To say that TC is all about lists about dicks and chicks for a quick entertainment fix is simply untrue. TC writers also publish articles that are full of awesome and that’s because they have freedom to write whatever they want. TC is the only site I know of that has the balls to publish articles both from writers like Jim Goad and Parker Marie Molloy without being fearful of alienating its target demo. I considered the eventual dialogue between those two to be one of TC’s finest moments. You won’t get that at Salon. You won’t get it at Buzzfeed or the Awl. You won’t get it anywhere else and it happened organically. It wasn’t planned. A bunch of editors didn’t all sit down and decide to address some specific cultural issue. It just happened. That says a lot about what TC is. There’s possibility at TC for complete surprises. That’s a big deal.

Mr. D’addario also apparently isn’t aware that TC publishes a lot of books, many of which are extremely good. “Maestro Mario” by Andrew Schartmann is incredible and Oliver Miller’s writing is some of the best the site or any site has to offer. Salon doesn’t do that. Buzzfeed doesn’t do that. The TC community is creating some great things, whether a casual visit to the site for the sole purpose of writing a name and shame piece reveals it or not.

The TC community has a lot to offer and much of what is offered isn’t published at any other site of TC’s size. Here’s two good pieces from last week that Mr. D’Addario would have seen had he bothered. Kara Crabb is a good enough writer that her articles make me viscerally jealous. That takes some doing. Additionally, Jim Goad’s article about his brother is something I simply can’t share enough. This is one article that simply broke me down. There are many more. So when I see a myopic analysis like the one Mr. D’Addario published in order to make an example of TC as the bad guy, I simply can’t believe it’s anything more than affected hand wringing and pearl clutching.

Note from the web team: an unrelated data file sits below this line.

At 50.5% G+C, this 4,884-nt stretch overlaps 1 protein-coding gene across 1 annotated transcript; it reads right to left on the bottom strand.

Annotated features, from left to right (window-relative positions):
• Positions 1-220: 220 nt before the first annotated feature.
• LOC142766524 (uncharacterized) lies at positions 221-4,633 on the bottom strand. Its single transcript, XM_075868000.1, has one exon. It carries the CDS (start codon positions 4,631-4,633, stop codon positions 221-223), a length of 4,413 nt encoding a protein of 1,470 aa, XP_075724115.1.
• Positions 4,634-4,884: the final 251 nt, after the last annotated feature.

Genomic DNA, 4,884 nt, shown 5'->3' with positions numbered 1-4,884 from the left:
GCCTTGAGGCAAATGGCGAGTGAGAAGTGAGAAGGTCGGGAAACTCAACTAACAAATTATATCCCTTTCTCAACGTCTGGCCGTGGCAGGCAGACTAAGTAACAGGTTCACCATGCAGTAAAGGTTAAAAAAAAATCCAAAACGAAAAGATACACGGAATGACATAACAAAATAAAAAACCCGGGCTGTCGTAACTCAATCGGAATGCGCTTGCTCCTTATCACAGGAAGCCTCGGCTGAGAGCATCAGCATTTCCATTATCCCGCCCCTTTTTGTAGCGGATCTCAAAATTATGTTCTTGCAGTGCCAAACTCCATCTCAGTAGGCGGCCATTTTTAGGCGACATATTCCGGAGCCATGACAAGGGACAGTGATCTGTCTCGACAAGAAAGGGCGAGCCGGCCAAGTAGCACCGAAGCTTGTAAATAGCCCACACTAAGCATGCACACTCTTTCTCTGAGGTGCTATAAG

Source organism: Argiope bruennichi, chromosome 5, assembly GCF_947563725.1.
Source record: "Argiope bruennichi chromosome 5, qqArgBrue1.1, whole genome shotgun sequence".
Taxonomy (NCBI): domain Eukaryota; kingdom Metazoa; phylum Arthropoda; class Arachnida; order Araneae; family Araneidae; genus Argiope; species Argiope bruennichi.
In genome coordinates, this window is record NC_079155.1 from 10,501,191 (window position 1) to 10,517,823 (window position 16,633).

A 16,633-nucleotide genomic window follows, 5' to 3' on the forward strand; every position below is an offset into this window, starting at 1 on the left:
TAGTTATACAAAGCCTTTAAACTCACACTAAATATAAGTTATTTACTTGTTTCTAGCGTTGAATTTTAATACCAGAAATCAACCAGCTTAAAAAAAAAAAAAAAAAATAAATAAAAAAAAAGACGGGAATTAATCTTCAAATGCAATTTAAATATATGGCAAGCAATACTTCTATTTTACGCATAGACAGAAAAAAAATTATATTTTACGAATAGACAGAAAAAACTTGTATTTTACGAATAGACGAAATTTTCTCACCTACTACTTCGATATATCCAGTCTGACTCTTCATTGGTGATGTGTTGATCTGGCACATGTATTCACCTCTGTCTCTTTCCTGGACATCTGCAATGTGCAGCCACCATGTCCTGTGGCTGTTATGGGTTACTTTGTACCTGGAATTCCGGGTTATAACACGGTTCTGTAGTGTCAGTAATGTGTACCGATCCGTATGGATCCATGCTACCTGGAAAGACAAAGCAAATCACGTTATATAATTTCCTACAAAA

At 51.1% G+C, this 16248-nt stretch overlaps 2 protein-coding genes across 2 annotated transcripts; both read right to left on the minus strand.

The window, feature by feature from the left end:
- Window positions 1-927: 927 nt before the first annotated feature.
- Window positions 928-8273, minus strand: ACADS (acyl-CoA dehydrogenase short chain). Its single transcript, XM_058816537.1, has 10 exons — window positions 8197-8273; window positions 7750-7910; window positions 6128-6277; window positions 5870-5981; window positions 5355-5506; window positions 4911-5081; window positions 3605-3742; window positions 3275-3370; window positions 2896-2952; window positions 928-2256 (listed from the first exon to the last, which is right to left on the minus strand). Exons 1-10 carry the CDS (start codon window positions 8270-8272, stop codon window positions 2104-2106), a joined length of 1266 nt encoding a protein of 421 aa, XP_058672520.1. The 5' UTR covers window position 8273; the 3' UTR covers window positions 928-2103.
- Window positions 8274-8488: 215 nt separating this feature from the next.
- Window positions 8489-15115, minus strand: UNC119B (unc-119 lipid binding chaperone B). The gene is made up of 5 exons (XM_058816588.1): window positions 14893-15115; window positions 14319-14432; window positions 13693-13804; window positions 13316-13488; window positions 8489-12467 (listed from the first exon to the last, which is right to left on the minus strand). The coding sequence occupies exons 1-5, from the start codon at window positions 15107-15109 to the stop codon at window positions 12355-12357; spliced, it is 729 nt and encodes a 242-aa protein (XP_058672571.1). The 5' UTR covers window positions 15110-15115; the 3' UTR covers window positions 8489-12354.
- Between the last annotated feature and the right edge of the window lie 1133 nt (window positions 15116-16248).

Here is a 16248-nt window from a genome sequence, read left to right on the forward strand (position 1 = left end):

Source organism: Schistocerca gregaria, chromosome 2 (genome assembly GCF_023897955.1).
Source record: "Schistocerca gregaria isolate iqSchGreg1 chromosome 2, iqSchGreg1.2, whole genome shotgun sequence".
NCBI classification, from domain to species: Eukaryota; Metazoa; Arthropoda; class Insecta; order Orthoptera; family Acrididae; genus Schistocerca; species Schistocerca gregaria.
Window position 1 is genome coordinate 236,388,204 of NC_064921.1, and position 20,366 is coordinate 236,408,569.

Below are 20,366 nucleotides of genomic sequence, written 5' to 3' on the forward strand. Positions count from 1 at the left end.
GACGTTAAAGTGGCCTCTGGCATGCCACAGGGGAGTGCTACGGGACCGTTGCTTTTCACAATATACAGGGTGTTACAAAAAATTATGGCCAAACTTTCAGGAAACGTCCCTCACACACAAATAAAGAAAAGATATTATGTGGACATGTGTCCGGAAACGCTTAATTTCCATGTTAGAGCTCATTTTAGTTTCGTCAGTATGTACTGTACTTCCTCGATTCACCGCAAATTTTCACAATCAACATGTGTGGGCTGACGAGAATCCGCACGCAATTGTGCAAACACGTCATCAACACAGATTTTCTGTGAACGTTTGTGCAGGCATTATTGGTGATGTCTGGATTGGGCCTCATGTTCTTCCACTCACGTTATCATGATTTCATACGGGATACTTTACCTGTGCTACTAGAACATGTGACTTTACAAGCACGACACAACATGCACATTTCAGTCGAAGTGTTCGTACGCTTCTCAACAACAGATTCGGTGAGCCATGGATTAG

Besides, Salon publishes work from TC writers such as Nico Lang. Sounds like the Salon bear wants some honey too, considering that Mr. D’Addario himself used to write for TC.

4. People Read What They Enjoy

Mr. D’Addario and others have a tendency to think that it’s the fault of all TC writers that they’re interested in articles they don’t want to believe they’d be interested in. Fine, but this leads to hatereading. If you’re not interested then you won’t read — that’s the bottom line. Lighten up on yourself a bit, or at least lighten up on TC writers as a whole. I enjoy what I do at TC and I think it’s valuable, so don’t generalize. Useful criticism is specific.

I also want to step in a bit and defend the writing of some my fellow authors at TC. The truth is that people’s lives are full and many are difficult, and reading a titillating article about sex or a list of what Redditors think about X is relieving. That’s not a bad thing. People like Mr. D’Addario can say what they want about Chelsea Fagan’s writing, but she speaks to a very real audience and I think she does so effectively. But not everyone is going to like the same thing and, from what I can tell, the people complaining about the “lack of good articles” on TC are the same people not reading the other great articles on TC. That, Mr. D’Addario and anonymous commenter, is on you.

For instance, my first article on TC was called ‘Why I Hunt’. A lot of people read that. Would Salon have published it? No, I think it’s likely they wouldn’t have. Would Huffington Post have published it? No. Does that mean it was bad, that it wasn’t valuable? Absolutely not. It was and is valuable and it’s a different slice of life. TC has variety like no other site because its authors are diverse and free to do as they wish. People should utilize it.

And to Alanna Okun, keep filling that jar.

5. To Repeat, TC’s Ideals

IDEALS:

  1. Thought Catalog content should be fun, smart, and creative, i.e., entertaining, journalistic, and literary.
  2. The site should be beautiful and clutter-free.
  3. We believe all thinking is relevant and strive for a value-neutral editorial policy governed by openness. The more worldviews and rhetorical styles on the site, the better. We want to tell all sides of the story.
  4. We’re about today. But our mission is also archival. We want to catalog the times for tomorrow.
  5. We want to help shape culture by empowering you to share your ideas and stories with the world.

From what I can tell, TC’s writing community is hitting its mark. TC mark